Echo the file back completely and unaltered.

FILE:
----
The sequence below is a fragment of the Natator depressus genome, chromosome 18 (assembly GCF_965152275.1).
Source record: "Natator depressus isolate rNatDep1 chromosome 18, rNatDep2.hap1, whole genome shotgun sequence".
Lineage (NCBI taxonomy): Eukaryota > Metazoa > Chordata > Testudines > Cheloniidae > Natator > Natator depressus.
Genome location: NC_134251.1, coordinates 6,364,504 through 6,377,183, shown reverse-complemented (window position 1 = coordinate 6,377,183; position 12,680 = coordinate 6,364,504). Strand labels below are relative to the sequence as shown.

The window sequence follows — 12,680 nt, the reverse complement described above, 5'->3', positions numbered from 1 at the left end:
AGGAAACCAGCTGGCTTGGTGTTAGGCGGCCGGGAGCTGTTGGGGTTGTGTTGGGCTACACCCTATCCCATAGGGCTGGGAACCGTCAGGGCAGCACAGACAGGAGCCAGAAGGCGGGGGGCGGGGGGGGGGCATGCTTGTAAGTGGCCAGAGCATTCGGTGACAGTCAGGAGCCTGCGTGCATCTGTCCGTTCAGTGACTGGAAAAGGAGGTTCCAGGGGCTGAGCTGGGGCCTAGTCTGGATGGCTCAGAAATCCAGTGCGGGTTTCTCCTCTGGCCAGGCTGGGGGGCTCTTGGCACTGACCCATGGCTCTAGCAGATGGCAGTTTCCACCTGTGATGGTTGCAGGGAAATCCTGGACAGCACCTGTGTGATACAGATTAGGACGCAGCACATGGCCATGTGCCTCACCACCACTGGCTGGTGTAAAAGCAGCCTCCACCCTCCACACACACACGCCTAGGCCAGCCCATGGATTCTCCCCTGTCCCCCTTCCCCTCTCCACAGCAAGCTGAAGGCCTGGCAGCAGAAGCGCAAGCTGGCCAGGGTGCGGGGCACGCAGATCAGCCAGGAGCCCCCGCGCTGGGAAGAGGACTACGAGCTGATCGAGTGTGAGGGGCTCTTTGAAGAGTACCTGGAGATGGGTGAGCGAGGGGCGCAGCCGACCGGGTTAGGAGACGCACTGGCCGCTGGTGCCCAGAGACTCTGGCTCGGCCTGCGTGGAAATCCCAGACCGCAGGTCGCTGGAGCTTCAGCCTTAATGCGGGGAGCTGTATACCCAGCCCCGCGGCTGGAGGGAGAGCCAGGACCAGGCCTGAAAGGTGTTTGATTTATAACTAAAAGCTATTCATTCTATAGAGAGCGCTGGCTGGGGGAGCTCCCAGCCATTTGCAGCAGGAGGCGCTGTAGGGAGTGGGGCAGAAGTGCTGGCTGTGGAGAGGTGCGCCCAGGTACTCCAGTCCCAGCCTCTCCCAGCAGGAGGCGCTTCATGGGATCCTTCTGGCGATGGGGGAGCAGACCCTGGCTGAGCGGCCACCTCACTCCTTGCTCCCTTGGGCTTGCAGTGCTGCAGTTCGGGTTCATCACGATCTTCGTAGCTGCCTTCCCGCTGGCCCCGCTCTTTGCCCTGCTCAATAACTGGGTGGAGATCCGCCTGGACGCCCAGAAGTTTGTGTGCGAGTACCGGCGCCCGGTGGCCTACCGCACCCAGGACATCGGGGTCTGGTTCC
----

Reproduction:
The sequence below is a fragment of the Natator depressus genome, chromosome 18 (assembly GCF_965152275.1).
Source record: "Natator depressus isolate rNatDep1 chromosome 18, rNatDep2.hap1, whole genome shotgun sequence".
Lineage (NCBI taxonomy): Eukaryota > Metazoa > Chordata > Testudines > Cheloniidae > Natator > Natator depressus.
Genome location: NC_134251.1, coordinates 6,364,504 through 6,377,183, shown reverse-complemented (window position 1 = coordinate 6,377,183; position 12,680 = coordinate 6,364,504). Strand labels below are relative to the sequence as shown.

The window sequence follows — 12,680 nt, the reverse complement described above, 5'->3', positions numbered from 1 at the left end:
AGGAAACCAGCTGGCTTGGTGTTAGGCGGCCGGGAGCTGTTGGGGTTGTGTTGGGCTACACCCTATCCCATAGGGCTGGGAACCGTCAGGGCAGCACAGACAGGAGCCAGAAGGCGGGGGGCGGGGGGGGGGCATGCTTGTAAGTGGCCAGAGCATTCGGTGACAGTCAGGAGCCTGCGTGCATCTGTCCGTTCAGTGACTGGAAAAGGAGGTTCCAGGGGCTGAGCTGGGGCCTAGTCTGGATGGCTCAGAAATCCAGTGCGGGTTTCTCCTCTGGCCAGGCTGGGGGGCTCTTGGCACTGACCCATGGCTCTAGCAGATGGCAGTTTCCACCTGTGATGGTTGCAGGGAAATCCTGGACAGCACCTGTGTGATACAGATTAGGACGCAGCACATGGCCATGTGCCTCACCACCACTGGCTGGTGTAAAAGCAGCCTCCACCCTCCACACACACACGCCTAGGCCAGCCCATGGATTCTCCCCTGTCCCCCTTCCCCTCTCCACAGCAAGCTGAAGGCCTGGCAGCAGAAGCGCAAGCTGGCCAGGGTGCGGGGCACGCAGATCAGCCAGGAGCCCCCGCGCTGGGAAGAGGACTACGAGCTGATCGAGTGTGAGGGGCTCTTTGAAGAGTACCTGGAGATGGGTGAGCGAGGGGCGCAGCCGACCGGGTTAGGAGACGCACTGGCCGCTGGTGCCCAGAGACTCTGGCTCGGCCTGCGTGGAAATCCCAGACCGCAGGTCGCTGGAGCTTCAGCCTTAATGCGGGGAGCTGTATACCCAGCCCCGCGGCTGGAGGGAGAGCCAGGACCAGGCCTGAAAGGTGTTTGATTTATAACTAAAAGCTATTCATTCTATAGAGAGCGCTGGCTGGGGGAGCTCCCAGCCATTTGCAGCAGGAGGCGCTGTAGGGAGTGGGGCAGAAGTGCTGGCTGTGGAGAGGTGCGCCCAGGTACTCCAGTCCCAGCCTCTCCCAGCAGGAGGCGCTTCATGGGATCCTTCTGGCGATGGGGGAGCAGACCCTGGCTGAGCGGCCACCTCACTCCTTGCTCCCTTGGGCTTGCAGTGCTGCAGTTCGGGTTCATCACGATCTTCGTAGCTGCCTTCCCGCTGGCCCCGCTCTTTGCCCTGCTCAATAACTGGGTGGAGATCCGCCTGGACGCCCAGAAGTTTGTGTGCGAGTACCGGCGCCCGGTGGCCTACCGCACCCAGGACATCGGGGTCTGGTTCC